Marvel Studios' CAPTAIN MARVEL..L to R: Captain Marvel (Brie Larson) and Nick Fury (Samuel L. Jackson) ..Photo: Film Frame..©Marvel Studios 2019

“Captain Marvel”

©Marvel Studios

If there was any wealth to be spread this weekend, it went to other Disney films. Five Disney films in the Top Ten mark a record for a single distributor. (That includes Fox title “Breakthrough.”) The five Disney films’ total gross is $368 million. That’s just under 94% of tickets sold.

You would think that “Endgame” would hurt Marvel entry “Captain Marvel” in its eighth weekend. But no. “Captain Marvel” took the second spot, jumping from #4 last week, and only dropped 11%.

The third of the weekend’s top four films went to Fox title “Breakthrough” at #4, which opened over Easter weekend. Unprecedented? Almost certainly. Stunning? Yes, and perhaps an early sign of how strong the merged entity will be.

“Dumbo” placed #7, and “Penguins,” which didn’t even open in the Top Ten last week, placed #10. The weekend drops of the four Disney titles averaged 40 percent.

The rest of Top Ten fell by an average 70 percent.

The four best-holding films were all Disney-overseen titles. Despite “Endgame” opening and demanding a massive number of screens, somehow the company was able to lose fewer dates than the other films, even ones that grossed more last week. (Disney commanded about 14,000 theaters; that’s not screens. That number is not published, but assume that “Endgame” alone commanded three or more at many locations). If you want to see the future, their ability to not sacrifice other titles while “Endgame” was the prime entry indicates how no other studio comes close to their power.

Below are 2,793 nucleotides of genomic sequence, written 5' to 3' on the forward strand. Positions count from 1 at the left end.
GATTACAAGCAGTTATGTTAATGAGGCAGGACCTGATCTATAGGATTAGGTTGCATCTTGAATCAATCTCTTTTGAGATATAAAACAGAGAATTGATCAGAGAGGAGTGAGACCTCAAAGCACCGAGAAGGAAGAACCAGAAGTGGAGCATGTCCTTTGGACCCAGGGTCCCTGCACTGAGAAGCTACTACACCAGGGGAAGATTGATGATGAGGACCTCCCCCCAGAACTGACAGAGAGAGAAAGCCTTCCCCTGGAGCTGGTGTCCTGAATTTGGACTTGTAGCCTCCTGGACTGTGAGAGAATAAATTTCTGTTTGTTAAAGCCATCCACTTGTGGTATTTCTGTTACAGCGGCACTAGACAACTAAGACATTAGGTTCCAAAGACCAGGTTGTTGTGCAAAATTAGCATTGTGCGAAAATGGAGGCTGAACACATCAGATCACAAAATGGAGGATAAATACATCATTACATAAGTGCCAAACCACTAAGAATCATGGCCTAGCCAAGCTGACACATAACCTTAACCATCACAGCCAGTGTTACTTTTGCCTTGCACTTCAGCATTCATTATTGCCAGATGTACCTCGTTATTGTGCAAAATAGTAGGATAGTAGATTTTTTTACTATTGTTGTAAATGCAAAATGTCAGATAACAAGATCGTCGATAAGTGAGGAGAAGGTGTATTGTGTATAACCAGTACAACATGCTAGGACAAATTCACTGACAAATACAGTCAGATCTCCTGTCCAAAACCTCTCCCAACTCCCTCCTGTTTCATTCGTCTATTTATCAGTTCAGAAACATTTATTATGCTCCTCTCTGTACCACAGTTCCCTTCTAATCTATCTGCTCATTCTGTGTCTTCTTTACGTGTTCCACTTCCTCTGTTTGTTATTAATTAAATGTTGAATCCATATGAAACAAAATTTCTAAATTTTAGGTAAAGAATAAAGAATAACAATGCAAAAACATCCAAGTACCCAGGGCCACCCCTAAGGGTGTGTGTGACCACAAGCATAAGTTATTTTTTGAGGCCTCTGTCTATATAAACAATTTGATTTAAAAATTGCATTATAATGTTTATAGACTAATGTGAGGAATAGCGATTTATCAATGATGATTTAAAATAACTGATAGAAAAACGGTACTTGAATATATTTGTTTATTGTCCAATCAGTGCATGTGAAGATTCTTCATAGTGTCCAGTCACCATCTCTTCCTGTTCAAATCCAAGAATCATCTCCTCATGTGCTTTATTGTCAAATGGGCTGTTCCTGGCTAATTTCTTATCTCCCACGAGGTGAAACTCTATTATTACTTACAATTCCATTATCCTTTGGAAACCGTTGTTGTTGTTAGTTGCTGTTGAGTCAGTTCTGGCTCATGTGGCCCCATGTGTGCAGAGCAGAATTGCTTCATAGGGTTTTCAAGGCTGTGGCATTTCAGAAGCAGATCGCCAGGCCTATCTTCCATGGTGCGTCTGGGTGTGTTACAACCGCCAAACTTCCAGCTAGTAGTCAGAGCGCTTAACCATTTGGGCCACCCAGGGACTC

Fox 2000


“Breakthrough” had a boost from the holiday weekend (and a Wednesday opening to boost word of mouth). It fell 44% off for a second weekend, the second-best hold in the Top Ten. Next week will determine how long it will run.

“The Curse of La Llorona” (Sony), last weekend’s #1, dropped 71%, even high for a horror film.

Until now, “Shazam” (Warner Bros.) had been a successful comic book movie in its own right, but this weekend it faltered 66%. Take that D.C. Comics!

“Little” (Universal) was the best of the non-Disney holds, but this potential sleeper still dropped 58% on weekend three.

“Pet Semetary” (Paramount) and “Us” (Universal) both fell 74%, drops increased by massive theater loss.


The bigger-than-expected “Endgame” opening put a nice dent into the year-to-date lag. What was $585 million on Thursday by Monday will be about $500 million. That will lead to a 12-13% drop, a nice improvement over the 16% going into the weekend.

Two major questions remain. Short term, will this film continue strong enough over the next few weeks to catch up to “Star Wars: Force Awakens”? And more important, does the summer portend more blockbuster performers, or will “Endgame,” like “Infinity War” last year, mark the high point of the year? Last summer did not rise to the level expected after the huge “Infinity War.” Will “Endgame” raise all boats–or just Disney’s boats?